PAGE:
For All the Tea in China Review

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  • Topic: Tea, Green tea, Black tea
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  • Published : February 26, 2013
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For all the Tea in China by Sarah Rose reviewed by Brooke Gschwind

“For all the Tea in China -How England Stole the World's Favorite Drink and Changed History

” as the subtitle foreshadows the story already. Before I had even read the book I assumed it

would be a journey of betrayal, action and only closed off to the events that occur re's as Robert

Fortune underhandedly takes china's precious tea right from underneath they're own noses.

But little did I know that it Sarah Rose has incorporated all the events essential to the to

cultivation of tea in the mid Nineteenth-century. In Audition to this Historical non-fiction story that

may be boring to others, or as one of my fellow classmates would put it “I've been spacing out

throughout the book” I Believe that Sarah Rose Has painted a Vivid image of the nineteenth century,

with out a single page, paragraph, or sentence wasted with unnecessary knowledge to the reader's view

from how the Royal Horticultural Society of England and the East India Company affected England's

economy, traditions were also created based off of tea shipment such as the Annual Tea race. And how

World Changed England's East India Company to officially close down.

Robert Fortune, a Scottish gardener, botanist, and world's best plant hunter, famously known for

his The British tea Heist which Sarah Rose writes passionately and was inspired by Scott Anderson in

this book, and in audition famous for bringing back and documenting new oriental plants from China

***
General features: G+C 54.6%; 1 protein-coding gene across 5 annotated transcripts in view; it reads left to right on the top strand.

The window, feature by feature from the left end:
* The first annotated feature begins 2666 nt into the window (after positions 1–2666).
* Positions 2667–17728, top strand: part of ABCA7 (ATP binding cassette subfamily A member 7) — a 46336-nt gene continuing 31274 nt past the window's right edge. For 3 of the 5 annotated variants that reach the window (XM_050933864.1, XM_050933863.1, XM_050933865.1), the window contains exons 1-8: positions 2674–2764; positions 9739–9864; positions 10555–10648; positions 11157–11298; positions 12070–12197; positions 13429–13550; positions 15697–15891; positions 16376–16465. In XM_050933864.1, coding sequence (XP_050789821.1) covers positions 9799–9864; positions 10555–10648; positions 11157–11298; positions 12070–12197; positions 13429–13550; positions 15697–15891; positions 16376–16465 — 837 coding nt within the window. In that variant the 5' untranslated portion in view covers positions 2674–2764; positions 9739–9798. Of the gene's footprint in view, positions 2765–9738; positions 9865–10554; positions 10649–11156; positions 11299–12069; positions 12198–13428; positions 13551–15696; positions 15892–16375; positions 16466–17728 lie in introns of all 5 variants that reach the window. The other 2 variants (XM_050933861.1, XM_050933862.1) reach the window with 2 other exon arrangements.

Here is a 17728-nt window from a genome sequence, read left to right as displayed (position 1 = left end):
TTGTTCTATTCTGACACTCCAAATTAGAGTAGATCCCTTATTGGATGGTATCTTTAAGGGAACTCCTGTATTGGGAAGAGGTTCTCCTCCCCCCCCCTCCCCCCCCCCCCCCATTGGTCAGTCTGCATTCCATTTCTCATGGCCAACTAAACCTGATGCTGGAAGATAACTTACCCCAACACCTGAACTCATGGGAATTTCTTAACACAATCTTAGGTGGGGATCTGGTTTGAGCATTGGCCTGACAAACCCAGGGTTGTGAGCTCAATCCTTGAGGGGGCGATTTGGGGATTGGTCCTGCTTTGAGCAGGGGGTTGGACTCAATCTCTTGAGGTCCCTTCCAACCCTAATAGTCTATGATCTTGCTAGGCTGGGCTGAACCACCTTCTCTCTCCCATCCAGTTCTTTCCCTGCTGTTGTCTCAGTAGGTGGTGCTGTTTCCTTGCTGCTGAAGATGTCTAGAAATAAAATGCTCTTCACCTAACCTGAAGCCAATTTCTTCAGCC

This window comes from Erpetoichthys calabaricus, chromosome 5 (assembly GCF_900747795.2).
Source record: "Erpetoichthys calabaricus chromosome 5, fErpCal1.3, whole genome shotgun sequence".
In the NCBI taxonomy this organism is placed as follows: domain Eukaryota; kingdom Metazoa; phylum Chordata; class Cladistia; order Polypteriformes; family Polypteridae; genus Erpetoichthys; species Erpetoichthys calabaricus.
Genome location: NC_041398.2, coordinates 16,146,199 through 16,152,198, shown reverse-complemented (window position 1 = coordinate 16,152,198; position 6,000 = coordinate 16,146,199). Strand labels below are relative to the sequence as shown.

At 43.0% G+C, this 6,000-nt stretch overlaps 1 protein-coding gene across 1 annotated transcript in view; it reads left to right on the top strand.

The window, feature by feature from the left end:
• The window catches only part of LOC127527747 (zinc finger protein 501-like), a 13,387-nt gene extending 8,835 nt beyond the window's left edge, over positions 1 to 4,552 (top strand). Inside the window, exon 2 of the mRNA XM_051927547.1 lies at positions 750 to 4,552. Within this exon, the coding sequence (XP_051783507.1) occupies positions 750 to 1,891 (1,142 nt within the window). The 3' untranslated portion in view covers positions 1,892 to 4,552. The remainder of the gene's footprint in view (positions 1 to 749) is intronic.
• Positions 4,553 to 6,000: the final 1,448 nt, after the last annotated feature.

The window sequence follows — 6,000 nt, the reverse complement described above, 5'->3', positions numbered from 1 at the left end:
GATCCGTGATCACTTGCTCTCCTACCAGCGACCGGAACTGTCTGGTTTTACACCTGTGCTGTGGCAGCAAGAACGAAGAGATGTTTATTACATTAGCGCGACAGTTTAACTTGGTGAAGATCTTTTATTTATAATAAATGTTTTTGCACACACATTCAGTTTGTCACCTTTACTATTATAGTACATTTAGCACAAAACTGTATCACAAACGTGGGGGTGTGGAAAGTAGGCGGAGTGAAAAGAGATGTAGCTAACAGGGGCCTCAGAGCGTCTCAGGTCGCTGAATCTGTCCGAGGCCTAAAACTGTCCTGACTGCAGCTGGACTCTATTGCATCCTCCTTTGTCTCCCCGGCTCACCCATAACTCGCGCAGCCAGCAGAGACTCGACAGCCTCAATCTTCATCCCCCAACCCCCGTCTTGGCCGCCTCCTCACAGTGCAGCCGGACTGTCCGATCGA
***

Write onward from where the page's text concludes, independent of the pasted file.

to England. Such as lovely tree peonies, and the uniquely streaked ornamental plant Hosta

Fortunei. which was named after Robert fortune himself along with some other oriental plants found

under his own travels not during the multiple expeditions he was sent to do by the East India

Company. Fortune while undergoing the process in sending India seeds that are healthy and

germinated..... but how?Fortune had realized that transporting the seeds in side package's while

shipped doesn't stop the life cycle so the seeds that were in anything but soil were unsuccessful

because the environment was unsuitable for the next step of its life which was the sapling. Buy having

the tea seeds in the layers of soil and in the warden cases protected from sea spray forced the seeds to

germinate with little watering because, of the warden cases the water that evaporated would just

collect and drop back to the tea plant because of the morning due. Which has never been done before

and changed the way of transporting seeds across seas for decades to come, and also solved the

problem of transporting larger plants such as towering red woods and,England were now able to

transport a whole species in there easy to tend to seed forms.

The reason why Fortune had to take on this task of stealing China's tea secret was because. In

the early nineteenth century China and Britain had a shaky relationship of trading England's opium

that China was so addicted to for they're finest tea which grew high among the finger like mountain

karsts of Wuyi in the Fujian provenances. But it was China who Threaten to grow and sell there own

opium, and Britain couldn't let that happen because England relied on that finance to fund there tea

budget And so if China wanted to play that way so will the British, therefore they sent Fortune.
Poorer Qualities of tea already existed trying to compete with china's finest tea in the

Experimental grounds a part of the Himalayas in India run by the British. But could not

duplicate the process of making tea itself or how its grown with out the precious knowledge china was

keeping from them world. When Fortune succeeded it had Put Britain at the center of trade because

there companies would produce safer qualities of tea because the Chinese where slowly killing people

with dyes and pigments used in paints...
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